Put another way, the stolen base becomes a less risky proposition because there is less to lose. The hitter at the plate is now less likely to get on base or hit a run-scoring extra base hit, and the chances of two hitters singling in an inning to knock a runner home drops in a compound fashion. Conversely, making the hitter’s job easier becomes more valuable now that the “wait for a three-run homer” strategy isn’t as viable.
The break-even rate on steals has fallen from 68 percent to 66 percent, down from 70 percent at the height of the steroids era in 2000. A player that stole 75 bases and was caught 25 times would have gained 4.2 runs of value in 2007. In 2012, that number rises to 5.1, and the player likely would have been running 10-20 percent more often; a routinely successful basestealer’s value in the running game therefore increases by some 30-40 percent.
It’s a great article, primarily because it shows that the break-even point for stealing success has fallen all the way down to 66%. Best to remember that during the season.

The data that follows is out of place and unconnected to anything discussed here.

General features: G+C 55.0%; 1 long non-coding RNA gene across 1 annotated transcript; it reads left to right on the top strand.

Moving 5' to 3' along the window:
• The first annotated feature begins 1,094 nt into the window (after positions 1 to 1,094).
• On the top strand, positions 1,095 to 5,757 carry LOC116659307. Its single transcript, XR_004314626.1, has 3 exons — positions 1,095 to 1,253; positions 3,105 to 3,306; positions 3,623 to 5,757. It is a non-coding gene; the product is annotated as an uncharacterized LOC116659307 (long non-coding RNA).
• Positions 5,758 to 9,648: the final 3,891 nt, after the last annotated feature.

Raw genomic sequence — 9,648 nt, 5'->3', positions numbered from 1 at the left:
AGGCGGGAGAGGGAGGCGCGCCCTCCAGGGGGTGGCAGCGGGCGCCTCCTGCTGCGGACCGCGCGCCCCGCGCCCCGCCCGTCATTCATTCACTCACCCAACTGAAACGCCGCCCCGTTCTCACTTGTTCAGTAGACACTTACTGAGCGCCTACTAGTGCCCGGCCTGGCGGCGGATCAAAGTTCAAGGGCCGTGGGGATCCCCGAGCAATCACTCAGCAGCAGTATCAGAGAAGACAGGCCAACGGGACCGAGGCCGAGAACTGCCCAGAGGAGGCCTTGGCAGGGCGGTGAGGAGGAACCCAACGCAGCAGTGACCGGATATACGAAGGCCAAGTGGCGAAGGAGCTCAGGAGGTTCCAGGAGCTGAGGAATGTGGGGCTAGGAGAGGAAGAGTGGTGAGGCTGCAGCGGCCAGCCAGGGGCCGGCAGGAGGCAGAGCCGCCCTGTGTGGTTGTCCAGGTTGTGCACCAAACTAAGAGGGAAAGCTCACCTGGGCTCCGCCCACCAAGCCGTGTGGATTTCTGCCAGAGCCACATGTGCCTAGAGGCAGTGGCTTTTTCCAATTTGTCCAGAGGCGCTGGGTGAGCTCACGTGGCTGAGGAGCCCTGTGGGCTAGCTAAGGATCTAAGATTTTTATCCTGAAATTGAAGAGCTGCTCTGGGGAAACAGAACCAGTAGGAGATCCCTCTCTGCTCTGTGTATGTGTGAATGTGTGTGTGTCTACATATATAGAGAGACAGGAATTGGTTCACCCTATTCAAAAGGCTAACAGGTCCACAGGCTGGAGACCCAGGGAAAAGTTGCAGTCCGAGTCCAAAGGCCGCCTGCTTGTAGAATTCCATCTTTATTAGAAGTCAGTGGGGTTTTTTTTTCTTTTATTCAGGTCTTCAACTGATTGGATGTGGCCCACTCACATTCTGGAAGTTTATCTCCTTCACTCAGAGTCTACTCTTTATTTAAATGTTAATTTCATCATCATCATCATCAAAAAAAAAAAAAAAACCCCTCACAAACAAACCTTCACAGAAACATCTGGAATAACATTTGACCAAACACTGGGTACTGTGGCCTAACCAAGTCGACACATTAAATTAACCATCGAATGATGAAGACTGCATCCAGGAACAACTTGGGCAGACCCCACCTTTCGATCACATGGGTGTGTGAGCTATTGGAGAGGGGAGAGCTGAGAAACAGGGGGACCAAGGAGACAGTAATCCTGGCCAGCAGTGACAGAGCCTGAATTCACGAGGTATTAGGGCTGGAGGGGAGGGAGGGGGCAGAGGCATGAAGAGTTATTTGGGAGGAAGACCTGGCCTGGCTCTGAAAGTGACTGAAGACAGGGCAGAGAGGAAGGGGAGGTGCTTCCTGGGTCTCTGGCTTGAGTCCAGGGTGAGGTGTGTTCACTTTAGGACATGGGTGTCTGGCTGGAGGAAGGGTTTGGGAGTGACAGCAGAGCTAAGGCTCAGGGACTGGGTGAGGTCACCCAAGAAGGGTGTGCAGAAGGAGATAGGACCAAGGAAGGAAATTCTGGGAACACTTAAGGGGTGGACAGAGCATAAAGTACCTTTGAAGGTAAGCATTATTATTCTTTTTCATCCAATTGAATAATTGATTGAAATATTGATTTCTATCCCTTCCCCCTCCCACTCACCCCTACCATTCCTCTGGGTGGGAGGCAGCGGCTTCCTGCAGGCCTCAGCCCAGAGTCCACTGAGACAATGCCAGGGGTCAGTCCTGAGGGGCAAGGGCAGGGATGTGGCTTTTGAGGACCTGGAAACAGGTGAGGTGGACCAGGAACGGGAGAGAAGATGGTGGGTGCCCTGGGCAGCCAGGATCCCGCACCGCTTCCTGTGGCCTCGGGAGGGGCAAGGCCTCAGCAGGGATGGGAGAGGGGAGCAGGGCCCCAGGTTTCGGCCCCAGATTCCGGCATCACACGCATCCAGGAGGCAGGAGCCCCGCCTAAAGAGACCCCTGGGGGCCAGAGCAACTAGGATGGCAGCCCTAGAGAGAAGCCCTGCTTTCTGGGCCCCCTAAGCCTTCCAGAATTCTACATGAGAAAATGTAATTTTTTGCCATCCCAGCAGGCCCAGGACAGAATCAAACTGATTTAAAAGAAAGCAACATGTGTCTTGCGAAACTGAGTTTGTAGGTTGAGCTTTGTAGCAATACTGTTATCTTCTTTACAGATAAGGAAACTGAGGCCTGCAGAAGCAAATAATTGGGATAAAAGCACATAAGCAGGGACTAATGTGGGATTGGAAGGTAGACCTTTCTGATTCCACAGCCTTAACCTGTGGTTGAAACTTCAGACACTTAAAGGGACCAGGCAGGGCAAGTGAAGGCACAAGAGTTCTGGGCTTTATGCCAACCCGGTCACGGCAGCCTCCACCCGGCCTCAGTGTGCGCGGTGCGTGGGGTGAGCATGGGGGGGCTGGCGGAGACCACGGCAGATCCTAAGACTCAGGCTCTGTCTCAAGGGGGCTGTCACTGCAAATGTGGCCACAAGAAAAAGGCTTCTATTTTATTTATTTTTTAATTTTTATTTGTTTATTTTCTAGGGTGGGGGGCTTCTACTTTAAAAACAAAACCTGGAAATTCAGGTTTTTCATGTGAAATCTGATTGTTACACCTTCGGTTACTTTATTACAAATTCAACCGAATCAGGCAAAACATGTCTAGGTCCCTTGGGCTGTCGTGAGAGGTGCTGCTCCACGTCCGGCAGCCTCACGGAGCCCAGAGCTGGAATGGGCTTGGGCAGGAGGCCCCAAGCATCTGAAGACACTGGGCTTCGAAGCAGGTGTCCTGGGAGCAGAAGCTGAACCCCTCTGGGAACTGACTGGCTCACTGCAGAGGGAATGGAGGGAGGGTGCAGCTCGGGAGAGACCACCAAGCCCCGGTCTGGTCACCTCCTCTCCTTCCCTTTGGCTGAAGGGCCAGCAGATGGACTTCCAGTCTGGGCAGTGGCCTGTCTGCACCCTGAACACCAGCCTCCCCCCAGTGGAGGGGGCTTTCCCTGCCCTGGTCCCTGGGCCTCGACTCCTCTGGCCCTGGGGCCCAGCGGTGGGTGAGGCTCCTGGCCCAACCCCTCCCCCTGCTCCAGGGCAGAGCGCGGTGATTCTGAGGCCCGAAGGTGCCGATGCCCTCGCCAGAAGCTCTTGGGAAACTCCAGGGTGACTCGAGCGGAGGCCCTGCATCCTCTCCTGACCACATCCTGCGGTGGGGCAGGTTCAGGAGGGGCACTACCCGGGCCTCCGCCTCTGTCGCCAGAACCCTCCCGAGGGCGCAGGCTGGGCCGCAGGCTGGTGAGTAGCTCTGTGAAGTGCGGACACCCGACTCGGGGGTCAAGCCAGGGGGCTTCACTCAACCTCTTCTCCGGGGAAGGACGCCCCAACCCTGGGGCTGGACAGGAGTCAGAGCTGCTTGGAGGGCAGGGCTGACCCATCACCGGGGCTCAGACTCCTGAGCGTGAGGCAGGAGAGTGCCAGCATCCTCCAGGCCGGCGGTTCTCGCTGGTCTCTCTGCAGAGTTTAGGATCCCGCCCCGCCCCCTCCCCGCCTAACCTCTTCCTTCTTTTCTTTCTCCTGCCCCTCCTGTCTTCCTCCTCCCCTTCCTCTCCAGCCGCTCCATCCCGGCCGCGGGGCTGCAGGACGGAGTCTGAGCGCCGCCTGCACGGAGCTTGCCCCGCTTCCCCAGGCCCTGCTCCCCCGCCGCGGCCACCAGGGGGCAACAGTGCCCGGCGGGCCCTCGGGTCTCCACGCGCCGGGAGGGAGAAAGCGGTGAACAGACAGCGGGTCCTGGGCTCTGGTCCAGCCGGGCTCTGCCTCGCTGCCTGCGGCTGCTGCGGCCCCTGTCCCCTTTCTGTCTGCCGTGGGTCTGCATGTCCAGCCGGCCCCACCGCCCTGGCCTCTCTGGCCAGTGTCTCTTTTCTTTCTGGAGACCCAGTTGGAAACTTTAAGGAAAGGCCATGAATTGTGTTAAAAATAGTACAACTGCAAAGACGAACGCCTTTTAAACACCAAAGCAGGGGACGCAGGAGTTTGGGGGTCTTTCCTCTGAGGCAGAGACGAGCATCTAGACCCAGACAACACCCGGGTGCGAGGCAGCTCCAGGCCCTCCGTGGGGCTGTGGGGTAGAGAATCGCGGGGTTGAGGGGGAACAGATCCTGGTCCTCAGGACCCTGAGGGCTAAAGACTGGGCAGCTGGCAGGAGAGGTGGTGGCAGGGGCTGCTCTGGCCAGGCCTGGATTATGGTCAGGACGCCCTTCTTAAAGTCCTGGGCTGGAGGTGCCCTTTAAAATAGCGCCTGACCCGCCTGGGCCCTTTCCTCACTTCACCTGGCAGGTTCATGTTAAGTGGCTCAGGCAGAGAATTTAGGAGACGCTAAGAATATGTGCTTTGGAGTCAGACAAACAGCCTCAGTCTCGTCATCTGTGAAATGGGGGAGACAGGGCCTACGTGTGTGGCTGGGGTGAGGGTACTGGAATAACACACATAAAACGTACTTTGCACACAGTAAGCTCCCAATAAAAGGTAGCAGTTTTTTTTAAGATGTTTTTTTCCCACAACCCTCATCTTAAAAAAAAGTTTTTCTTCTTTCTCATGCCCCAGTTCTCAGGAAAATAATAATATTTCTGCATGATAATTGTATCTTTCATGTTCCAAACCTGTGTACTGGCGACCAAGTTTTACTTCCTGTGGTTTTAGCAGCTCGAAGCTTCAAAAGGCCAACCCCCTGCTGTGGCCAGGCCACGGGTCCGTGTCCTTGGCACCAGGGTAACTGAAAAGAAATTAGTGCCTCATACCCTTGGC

Wouldn’t it be nice if Dee Gordon could get on base enough to use his speed in this new environment?
Yahoo! Sports: Jeff Passan has a story on how the MLB wants to ditch the posting system.
Major League Baseball and Nippon Professional Baseball are discussing significant changes to the posting system that brings players from Japan to the major leagues, sources told Yahoo! Sports.
The Rangers gave Yu Darvish a six-year, $60 million deal. (AP)While the talks haven’t moved beyond cursory stages, MLB is pushing NPB for a system in which teams no longer would bid blindly for the right to negotiate with a player but rather would participate in a traditional, open auction, the sources said.